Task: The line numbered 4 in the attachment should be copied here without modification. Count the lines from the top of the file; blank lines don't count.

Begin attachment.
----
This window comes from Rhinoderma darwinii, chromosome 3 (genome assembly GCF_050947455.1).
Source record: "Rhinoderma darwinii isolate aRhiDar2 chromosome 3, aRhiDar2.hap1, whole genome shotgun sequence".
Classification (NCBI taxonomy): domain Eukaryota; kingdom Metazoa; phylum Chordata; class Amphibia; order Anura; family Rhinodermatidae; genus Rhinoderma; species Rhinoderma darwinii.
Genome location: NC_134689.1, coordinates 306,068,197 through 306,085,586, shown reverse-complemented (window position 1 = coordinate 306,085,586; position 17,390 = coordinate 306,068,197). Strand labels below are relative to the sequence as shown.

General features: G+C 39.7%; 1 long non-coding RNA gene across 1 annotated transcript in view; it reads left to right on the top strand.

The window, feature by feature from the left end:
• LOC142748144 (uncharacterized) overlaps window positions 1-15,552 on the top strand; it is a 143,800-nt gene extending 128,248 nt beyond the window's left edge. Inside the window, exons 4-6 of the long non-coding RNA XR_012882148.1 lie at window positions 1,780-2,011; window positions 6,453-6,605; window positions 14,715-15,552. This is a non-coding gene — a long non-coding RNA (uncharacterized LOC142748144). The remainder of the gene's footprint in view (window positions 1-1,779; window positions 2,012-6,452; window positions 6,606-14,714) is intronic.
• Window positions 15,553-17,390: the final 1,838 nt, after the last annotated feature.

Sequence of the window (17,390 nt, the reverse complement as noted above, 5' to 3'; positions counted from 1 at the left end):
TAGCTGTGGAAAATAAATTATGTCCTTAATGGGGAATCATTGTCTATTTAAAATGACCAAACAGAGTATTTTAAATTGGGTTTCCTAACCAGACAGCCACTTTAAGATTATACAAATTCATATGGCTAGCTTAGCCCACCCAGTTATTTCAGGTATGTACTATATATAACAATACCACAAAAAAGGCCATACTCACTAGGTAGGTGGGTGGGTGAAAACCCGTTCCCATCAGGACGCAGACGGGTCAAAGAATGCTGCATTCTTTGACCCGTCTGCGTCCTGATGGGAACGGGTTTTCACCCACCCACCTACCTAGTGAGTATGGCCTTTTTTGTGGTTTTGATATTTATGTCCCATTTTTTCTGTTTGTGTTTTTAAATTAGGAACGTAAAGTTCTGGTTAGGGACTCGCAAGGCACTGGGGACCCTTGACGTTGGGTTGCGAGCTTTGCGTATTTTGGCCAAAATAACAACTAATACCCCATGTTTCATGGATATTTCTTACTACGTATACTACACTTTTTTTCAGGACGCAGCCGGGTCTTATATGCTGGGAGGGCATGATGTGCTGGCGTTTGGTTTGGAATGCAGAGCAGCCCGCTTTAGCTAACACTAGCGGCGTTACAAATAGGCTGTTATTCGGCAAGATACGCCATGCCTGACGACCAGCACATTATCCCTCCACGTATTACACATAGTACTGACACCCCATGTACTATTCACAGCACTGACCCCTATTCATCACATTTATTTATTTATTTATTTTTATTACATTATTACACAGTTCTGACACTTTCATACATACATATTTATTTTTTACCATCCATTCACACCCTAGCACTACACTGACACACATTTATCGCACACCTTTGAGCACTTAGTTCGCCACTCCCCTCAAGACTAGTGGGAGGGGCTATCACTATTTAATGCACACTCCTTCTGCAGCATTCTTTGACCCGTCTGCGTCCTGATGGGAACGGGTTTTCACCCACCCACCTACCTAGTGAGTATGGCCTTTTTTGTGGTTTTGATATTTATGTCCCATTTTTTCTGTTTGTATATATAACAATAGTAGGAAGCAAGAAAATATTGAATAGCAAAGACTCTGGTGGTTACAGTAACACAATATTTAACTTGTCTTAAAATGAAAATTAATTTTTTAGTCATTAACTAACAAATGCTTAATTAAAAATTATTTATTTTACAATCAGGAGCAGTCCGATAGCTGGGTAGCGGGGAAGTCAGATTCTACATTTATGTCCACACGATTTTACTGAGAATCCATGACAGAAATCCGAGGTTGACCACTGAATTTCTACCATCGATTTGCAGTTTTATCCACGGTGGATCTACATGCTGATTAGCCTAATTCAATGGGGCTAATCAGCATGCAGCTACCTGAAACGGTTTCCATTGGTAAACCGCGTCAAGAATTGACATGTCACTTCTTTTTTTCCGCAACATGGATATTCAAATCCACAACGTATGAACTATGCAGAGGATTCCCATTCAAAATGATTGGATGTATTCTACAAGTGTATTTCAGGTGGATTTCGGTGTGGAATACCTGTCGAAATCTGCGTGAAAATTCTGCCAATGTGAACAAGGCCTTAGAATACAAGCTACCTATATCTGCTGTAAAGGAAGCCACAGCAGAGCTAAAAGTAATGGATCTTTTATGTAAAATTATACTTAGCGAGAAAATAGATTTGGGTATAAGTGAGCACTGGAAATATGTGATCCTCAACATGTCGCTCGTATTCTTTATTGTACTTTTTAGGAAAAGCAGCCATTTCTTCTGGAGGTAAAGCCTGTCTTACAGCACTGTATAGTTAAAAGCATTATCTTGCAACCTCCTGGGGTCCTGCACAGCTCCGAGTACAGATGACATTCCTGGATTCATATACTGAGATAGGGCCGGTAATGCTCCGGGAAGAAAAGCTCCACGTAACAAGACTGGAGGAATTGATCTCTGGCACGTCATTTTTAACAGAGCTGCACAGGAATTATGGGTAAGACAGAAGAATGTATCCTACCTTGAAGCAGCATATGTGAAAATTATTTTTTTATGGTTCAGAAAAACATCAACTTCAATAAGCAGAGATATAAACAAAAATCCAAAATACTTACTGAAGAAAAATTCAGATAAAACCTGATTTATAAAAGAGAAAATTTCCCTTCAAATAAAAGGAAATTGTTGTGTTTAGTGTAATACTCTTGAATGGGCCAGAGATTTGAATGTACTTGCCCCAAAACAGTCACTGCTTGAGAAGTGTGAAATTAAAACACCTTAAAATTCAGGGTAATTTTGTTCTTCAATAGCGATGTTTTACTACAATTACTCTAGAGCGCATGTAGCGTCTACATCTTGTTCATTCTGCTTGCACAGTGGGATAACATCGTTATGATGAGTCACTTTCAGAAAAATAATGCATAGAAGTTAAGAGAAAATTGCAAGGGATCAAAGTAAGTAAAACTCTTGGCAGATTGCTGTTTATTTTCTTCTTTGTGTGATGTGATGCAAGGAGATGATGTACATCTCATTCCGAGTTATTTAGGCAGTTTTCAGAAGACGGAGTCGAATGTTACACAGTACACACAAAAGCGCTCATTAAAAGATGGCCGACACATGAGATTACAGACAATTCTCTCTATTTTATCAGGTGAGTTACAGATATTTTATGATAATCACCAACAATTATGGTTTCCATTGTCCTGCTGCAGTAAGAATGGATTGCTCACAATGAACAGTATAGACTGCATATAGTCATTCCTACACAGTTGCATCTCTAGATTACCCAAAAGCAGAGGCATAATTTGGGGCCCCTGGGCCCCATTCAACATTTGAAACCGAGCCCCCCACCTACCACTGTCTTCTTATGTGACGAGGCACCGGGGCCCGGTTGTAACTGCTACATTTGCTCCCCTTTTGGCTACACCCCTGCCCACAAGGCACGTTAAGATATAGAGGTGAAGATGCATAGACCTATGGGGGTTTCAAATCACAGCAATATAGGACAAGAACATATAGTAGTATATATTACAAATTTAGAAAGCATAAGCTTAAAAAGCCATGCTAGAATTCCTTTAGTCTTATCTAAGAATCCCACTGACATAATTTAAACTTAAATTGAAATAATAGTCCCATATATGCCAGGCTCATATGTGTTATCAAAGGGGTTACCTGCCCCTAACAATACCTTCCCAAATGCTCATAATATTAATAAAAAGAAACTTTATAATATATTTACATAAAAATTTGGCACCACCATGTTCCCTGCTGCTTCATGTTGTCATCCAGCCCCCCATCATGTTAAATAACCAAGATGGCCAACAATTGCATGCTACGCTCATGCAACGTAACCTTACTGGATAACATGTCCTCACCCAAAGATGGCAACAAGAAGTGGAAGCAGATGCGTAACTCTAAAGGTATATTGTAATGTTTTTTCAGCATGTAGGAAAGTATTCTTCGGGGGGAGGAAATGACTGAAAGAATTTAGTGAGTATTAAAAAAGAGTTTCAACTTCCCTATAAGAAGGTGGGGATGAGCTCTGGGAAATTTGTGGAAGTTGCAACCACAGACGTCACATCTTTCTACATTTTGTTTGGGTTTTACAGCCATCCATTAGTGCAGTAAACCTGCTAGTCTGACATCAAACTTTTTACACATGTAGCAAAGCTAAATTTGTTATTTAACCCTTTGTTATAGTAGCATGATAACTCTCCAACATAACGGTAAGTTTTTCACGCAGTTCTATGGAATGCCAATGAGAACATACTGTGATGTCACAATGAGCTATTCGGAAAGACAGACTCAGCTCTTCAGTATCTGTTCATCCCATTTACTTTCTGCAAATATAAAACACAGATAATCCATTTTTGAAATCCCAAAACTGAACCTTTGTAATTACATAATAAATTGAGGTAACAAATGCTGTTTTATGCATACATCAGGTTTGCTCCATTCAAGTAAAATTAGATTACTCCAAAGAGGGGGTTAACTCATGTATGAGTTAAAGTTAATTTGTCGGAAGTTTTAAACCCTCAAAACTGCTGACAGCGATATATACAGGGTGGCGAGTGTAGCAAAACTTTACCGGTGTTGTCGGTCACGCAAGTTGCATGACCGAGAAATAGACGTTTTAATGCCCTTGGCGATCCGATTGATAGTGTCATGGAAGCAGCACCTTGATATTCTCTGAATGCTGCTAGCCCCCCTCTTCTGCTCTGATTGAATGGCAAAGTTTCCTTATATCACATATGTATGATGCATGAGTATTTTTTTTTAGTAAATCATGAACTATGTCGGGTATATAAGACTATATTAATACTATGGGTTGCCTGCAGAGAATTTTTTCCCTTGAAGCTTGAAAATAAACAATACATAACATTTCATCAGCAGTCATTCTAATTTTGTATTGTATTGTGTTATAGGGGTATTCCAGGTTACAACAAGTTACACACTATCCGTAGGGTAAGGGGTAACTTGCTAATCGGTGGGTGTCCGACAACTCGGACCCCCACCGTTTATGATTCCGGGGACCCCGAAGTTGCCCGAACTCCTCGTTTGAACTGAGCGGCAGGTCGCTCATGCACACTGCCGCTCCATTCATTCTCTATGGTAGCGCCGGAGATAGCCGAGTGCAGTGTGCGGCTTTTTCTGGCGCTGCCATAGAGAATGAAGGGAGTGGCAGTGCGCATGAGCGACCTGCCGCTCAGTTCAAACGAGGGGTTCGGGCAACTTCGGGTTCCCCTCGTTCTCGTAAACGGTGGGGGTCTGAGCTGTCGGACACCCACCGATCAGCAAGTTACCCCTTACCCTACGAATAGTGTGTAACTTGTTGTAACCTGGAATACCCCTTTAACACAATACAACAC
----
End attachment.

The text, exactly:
Genome location: NC_134689.1, coordinates 306,068,197 through 306,085,586, shown reverse-complemented (window position 1 = coordinate 306,085,586; position 17,390 = coordinate 306,068,197). Strand labels below are relative to the sequence as shown.